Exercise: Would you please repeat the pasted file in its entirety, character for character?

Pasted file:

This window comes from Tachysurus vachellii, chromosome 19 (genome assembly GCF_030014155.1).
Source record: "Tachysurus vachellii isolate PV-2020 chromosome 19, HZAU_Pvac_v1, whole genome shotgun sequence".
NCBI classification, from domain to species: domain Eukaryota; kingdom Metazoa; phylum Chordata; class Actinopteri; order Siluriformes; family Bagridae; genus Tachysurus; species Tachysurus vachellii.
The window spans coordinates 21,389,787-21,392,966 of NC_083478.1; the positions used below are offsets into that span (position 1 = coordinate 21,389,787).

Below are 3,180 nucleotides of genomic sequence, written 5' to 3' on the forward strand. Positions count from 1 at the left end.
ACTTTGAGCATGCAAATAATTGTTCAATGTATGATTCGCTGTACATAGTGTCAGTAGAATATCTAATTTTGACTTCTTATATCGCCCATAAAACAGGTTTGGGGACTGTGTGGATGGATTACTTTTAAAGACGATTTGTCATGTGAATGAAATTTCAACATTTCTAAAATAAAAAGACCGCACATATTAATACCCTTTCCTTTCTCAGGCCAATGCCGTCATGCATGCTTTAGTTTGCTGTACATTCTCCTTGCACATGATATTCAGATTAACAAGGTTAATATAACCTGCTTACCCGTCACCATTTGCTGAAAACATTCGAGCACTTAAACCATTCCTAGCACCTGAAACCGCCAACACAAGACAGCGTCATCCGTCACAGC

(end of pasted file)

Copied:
This window comes from Tachysurus vachellii, chromosome 19 (genome assembly GCF_030014155.1).
Source record: "Tachysurus vachellii isolate PV-2020 chromosome 19, HZAU_Pvac_v1, whole genome shotgun sequence".
NCBI classification, from domain to species: domain Eukaryota; kingdom Metazoa; phylum Chordata; class Actinopteri; order Siluriformes; family Bagridae; genus Tachysurus; species Tachysurus vachellii.
The window spans coordinates 21,389,787-21,392,966 of NC_083478.1; the positions used below are offsets into that span (position 1 = coordinate 21,389,787).

Below are 3,180 nucleotides of genomic sequence, written 5' to 3' on the forward strand. Positions count from 1 at the left end.
ACTTTGAGCATGCAAATAATTGTTCAATGTATGATTCGCTGTACATAGTGTCAGTAGAATATCTAATTTTGACTTCTTATATCGCCCATAAAACAGGTTTGGGGACTGTGTGGATGGATTACTTTTAAAGACGATTTGTCATGTGAATGAAATTTCAACATTTCTAAAATAAAAAGACCGCACATATTAATACCCTTTCCTTTCTCAGGCCAATGCCGTCATGCATGCTTTAGTTTGCTGTACATTCTCCTTGCACATGATATTCAGATTAACAAGGTTAATATAACCTGCTTACCCGTCACCATTTGCTGAAAACATTCGAGCACTTAAACCATTCCTAGCACCTGAAACCGCCAACACAAGACAGCGTCATCCGTCACAGC